The European Union may be on the verge of compounding the financial crisis with a fiscal disaster, writes Fred Harrison. The euro zone cannot operate a single currency without a complementary system of taxation. It tried to do so, which is why democratic governments have fallen to technocrats in Greece and Italy. But creating a fiscal treaty on bad principles would not be the road to salvation.
Politicians believe they can save Europe by baling-out the banks and cobbling together protocols that discipline countries that rely too heavily on borrowing money to fund their spending.
Germany’s Chancellor, Angela Merkel, wants the euro zone to develop rigid rules that would force governments to balance their budgets. This is setting an impossible standard of behaviour. For Europe’s tax policies make it impossible to balance the books.
Taxes on people’s earned incomes damage their capacity to work. This translates into an automatic shortfall in output. The fiscal bias also creates a permanent force of unemployed and under-paid people. Democratic pressures force governments to embark on welfare programmes that cannot be funded out of current revenue.
The European Commission offers a glimpse of the stresses in this tax system in its Monitoring Tax Revenues in EU Member States 2010: Tax Policy after the Crisis, Working Paper No. 24 (2010). This acknowledges the need to raise more revenue from the rents that may be imputed to property. But the analysis does not go far enough in identifying the rent of land as the appropriate fiscal base.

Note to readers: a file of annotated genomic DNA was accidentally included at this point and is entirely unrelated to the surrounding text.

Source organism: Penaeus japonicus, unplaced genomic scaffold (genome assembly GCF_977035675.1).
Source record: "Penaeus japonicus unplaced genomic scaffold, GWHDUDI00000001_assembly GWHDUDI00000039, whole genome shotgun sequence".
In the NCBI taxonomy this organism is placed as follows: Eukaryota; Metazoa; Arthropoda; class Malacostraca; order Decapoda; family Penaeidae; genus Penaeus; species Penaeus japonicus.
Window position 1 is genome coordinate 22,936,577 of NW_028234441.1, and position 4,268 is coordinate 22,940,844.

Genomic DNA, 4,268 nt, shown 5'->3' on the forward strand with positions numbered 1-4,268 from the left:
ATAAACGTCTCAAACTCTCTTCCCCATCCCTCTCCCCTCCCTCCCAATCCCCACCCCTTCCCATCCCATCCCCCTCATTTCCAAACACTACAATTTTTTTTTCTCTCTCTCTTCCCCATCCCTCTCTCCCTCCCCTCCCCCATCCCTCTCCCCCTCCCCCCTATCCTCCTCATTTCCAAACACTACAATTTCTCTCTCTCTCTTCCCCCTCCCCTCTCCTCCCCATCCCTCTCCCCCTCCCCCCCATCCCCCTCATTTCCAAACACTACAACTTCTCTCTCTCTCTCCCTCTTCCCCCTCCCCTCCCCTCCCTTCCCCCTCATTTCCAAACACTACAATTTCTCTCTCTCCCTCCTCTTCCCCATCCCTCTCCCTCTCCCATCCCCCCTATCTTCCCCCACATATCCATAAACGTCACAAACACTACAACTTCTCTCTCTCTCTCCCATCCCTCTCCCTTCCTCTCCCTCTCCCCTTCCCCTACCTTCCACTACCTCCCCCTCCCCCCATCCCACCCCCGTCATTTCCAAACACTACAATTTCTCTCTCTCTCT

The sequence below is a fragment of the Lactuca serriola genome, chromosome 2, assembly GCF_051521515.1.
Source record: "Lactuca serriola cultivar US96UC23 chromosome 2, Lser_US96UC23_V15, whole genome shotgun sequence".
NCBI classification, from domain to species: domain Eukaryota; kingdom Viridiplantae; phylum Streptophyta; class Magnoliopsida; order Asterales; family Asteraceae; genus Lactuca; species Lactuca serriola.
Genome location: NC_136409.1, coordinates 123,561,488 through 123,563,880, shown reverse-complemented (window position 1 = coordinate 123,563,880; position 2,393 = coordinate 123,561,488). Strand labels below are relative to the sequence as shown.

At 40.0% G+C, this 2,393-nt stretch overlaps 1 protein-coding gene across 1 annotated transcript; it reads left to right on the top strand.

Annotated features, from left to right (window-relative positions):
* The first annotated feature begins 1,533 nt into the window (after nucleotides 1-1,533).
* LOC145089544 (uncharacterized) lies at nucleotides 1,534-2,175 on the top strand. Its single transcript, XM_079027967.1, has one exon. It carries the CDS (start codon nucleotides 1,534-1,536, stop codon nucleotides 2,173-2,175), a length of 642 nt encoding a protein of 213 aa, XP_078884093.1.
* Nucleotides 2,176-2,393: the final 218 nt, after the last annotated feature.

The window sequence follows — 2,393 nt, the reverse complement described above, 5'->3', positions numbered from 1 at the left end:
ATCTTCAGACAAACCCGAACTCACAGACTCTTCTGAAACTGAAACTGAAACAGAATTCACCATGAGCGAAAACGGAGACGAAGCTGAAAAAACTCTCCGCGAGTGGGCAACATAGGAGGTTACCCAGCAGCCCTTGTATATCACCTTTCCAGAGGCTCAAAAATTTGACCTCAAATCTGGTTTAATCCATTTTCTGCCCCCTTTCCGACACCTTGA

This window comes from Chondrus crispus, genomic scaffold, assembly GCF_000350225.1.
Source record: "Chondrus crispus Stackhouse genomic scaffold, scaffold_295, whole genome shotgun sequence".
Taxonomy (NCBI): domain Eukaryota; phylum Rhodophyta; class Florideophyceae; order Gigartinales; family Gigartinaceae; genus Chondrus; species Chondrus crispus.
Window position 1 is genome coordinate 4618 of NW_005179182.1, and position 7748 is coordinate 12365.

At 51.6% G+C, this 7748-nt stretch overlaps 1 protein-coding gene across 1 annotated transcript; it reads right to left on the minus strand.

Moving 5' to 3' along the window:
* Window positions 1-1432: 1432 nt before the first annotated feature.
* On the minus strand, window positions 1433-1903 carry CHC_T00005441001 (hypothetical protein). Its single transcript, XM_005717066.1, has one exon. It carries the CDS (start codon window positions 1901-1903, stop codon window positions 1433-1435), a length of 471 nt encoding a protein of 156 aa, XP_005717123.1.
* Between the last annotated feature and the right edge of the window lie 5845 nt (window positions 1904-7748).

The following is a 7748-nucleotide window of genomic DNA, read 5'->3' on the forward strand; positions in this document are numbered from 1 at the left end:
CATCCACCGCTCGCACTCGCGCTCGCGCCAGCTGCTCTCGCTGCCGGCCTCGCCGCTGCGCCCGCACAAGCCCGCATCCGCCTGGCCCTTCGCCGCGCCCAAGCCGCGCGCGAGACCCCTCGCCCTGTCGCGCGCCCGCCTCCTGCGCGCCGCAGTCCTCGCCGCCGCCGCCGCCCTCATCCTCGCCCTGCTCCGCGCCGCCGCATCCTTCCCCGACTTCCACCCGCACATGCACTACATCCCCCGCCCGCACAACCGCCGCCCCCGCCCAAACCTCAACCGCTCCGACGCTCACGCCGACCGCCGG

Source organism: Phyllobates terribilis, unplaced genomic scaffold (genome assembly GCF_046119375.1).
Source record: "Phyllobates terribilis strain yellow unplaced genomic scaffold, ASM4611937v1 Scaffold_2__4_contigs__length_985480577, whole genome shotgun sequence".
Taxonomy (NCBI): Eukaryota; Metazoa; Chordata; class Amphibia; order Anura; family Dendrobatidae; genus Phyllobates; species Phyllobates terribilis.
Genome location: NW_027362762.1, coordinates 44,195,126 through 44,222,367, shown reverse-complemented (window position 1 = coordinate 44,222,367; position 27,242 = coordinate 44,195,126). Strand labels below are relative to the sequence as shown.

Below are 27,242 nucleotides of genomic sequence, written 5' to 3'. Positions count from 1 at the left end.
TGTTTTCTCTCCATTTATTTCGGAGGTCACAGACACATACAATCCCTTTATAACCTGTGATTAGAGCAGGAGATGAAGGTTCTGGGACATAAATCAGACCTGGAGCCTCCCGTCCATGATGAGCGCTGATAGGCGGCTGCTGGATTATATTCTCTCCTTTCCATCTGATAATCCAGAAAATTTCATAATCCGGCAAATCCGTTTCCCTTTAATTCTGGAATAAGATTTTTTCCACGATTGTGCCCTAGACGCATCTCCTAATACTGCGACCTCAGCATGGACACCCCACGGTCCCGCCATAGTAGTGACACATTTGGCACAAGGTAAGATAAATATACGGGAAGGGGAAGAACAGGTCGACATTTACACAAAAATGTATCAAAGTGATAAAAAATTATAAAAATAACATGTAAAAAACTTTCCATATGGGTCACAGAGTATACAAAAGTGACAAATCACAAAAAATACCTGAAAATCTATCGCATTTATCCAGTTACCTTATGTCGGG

The study notes that Germany escaped the house price bubble of the past decade. That is why she recovered quickly from the recession. It is not fair that German taxpayers should now be asked to shoulder the costs of bailing out countries that recklessly fuelled house price booms.
The only fair solution is to treat Europe’s land and natural resources as the asset that belongs to all citizens. This can be achieved through tax reform. Carefully constructed, that new fiscal policy would remove from contest the one object that has been the cause of wars and economic boom/busts over the 20th century: the land.